by Bruce Webb
Andrew Biggs at his site Notes on Social Security Reform spotted and copied a remarkable article from the WSJ under the title Obama’s Social Security Plan Draws Critics, Even Dems. Why remarkable? Because the people quoted actually seem to know what they are talking about, rather unusual for a MSM publication. Rather than copy it I urge people to pop over and if you like leave a comment with Andrew (who really needs more traffic and more critical comments).
Along with a general discussion of the reason the payroll cap exists to start with they throw out some numbers. One is that the 1983 Commission targeted 90% of wage income but that over time that amount had slipped to 84%. Indeed the LMS plan’s payroll cap increase explicitly targets that 90%. Which raises the question of why 90% and not 95% or 85%? Why in the face of an overall system imbalance does it fall only on wage earners in the narrow band between 84% and 90% pick up the whole tab, particularly when you note this only applies to wages and not capital. Either Retirement Security is a societal imperative, in which case capital should have a say, but also a bill, or it really is worker funded insurance and that certain higher (but not highest) have the unique responsibility for bailing it out, and under some plans don’t actually get any more out. Conceptually does this make sense?
Another number not mentioned explicitly is 78% which is to say the level of benefits projected to be paid out in 2042 under Intermediate Cost projections. Why given Rosser’s 78% of 160%= 125% when we look at this from the standpoint of real benefits what makes this a crisis? And one which I have to pay for but which leaves hedge fund managers off the hook?
Also raised is the idea of putting in a donut hole of between $102,000 & $250,000 and only taxing wages above that level. Which just turns the first question on its head. Here instead of putting it all on the 84% to 90% people, they get leap frogged and people up stream get popped. Why? And again why not put some of the burden on the capital side?
I believe a cap increase is a bad idea for reasons discussed in this article, the existing cap provides a measure of political protection for the overal program. But if we have to increase it in ways that move Social Security from insurance to a transfer program why would we simply target these various narrow slices of wage workers to do it? I expanded on this last point in my comment at Biggs. That comment is duplicated under the fold.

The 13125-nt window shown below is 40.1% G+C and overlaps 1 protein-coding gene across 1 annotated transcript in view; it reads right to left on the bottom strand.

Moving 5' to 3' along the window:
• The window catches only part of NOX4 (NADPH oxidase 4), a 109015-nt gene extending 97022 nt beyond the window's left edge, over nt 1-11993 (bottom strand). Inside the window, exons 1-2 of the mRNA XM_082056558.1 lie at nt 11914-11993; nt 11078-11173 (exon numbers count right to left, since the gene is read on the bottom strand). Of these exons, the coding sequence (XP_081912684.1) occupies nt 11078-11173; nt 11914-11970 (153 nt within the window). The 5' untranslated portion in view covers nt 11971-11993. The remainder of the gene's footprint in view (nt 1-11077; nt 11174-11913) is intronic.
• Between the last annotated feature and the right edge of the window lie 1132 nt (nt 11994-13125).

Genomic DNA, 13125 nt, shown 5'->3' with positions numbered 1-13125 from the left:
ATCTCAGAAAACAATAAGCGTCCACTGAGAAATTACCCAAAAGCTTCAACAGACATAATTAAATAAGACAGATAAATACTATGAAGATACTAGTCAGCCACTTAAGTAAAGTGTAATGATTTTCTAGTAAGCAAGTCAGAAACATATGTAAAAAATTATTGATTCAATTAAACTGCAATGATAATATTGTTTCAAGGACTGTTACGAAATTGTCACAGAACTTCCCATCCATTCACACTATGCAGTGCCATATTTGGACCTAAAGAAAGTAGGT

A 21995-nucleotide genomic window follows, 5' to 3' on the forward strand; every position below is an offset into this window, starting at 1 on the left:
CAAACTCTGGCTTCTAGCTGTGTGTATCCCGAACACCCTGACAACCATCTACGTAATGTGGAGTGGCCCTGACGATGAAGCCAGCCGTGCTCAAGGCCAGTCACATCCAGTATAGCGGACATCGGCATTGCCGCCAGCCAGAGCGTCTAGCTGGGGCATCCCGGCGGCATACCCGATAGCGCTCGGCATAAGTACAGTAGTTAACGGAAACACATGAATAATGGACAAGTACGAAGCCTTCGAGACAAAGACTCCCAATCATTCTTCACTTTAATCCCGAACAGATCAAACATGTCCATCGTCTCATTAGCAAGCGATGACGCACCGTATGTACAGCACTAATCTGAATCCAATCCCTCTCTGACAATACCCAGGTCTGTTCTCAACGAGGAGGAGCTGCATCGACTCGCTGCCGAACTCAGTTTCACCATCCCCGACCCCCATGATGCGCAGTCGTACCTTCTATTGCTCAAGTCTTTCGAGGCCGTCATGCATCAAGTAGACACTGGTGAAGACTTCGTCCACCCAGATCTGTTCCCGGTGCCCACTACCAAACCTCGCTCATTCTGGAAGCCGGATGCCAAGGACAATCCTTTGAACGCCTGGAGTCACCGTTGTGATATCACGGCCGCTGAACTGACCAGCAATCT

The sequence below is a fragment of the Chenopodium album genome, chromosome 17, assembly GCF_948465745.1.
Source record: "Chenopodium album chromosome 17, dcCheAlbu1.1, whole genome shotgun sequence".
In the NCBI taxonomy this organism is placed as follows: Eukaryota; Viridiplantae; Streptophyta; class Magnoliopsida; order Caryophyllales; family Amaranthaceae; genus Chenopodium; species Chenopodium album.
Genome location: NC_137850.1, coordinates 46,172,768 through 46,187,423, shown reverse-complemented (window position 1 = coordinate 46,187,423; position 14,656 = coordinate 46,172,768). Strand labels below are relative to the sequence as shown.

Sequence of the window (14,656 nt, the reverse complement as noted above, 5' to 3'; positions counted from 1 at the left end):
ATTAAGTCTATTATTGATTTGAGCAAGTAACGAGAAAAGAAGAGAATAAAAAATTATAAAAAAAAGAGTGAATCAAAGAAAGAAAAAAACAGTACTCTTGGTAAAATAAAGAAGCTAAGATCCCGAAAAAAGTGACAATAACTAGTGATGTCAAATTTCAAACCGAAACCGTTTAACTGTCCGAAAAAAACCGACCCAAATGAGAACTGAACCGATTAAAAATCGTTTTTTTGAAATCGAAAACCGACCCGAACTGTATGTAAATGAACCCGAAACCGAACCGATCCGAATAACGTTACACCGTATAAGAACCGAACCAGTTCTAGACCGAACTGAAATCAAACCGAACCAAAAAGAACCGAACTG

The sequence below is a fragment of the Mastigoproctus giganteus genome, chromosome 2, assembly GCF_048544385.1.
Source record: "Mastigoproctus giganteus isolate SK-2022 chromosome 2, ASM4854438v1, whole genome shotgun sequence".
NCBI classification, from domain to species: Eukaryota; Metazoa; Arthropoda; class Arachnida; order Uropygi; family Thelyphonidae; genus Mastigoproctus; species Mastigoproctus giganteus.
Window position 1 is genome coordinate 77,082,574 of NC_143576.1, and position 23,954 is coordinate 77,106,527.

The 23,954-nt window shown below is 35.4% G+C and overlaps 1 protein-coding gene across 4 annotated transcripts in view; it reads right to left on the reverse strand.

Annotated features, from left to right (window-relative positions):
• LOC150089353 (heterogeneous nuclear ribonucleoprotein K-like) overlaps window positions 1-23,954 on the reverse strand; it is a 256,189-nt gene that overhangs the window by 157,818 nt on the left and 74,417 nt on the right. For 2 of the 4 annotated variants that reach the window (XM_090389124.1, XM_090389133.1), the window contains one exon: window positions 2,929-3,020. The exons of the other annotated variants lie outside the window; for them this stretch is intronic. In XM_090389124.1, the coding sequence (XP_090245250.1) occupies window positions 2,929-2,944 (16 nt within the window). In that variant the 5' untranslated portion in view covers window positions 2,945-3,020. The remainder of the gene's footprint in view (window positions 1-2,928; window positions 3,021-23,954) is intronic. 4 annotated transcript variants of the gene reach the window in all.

(To Andy Biggs) A good article particularly when compared to most of what is published. But it largely left out the point that there is no incidence of FICA on income from capital gains and that there is a big difference between a 90% level of wages and a 90% level of income. If we have to move Social Security farther in the direction of a transfer program it is difficult to see why we would give the truly wealthy a free pass or limit the obligation to wage earners up to but not beyond 90%. Either it is worker paid insurance or it is a societal obligation to be shared by all. Insisting that a relatively narrow band of upper middle class wage earners pick up the entire tab is rather odd.
Because Hillary’s point was a little off. Since Social Security applies to individual rather than household income a cap increase will not hit much of the public sector at all, beyond some University Presidents and Football coaches and maybe a Police Commissioner here or there few public servants are dragging down significant amounts over the current cap. But what a cap increase is is a direct assault on the professional and managerial classes each of which is in position where they could likely manage or bargain for a change in the composition of their compensation packages to make more of it look like returns on capital rather than wages.
Center-right economists argue that people will react strongly even to small changes in top marginal rates. A cap increase would be a huge increase in top rates of either 6.2% or 12.4% (depending on where you fall down on where the incidence of the employer match really falls). From what I can see the best title for such a bill would be the Compensation Consultant and Tax Lawyer Relief Bill of 2009, because some of people are going to make out like bandits on this one, a group that maybe doesn’t include the Trustees. The proposal seems to ignore the idea of tax planning altogether. (I don’t believe in tax avoidance per se, which doesn’t mean I would consider setting up a partnership or corporation in a way that minimized my burden to necessarily rise to that level.)
(And it should be mentioned that the short term impact of a cap increase is potentially negative by swelling the interest owed on an even bigger Trust Fund. You have to be pretty naive to believe that Washington had the discipline to use these new dollars dollar for dollar to lower other borrowing, which would be the only way to offset this new interest obligation for future taxpayers.)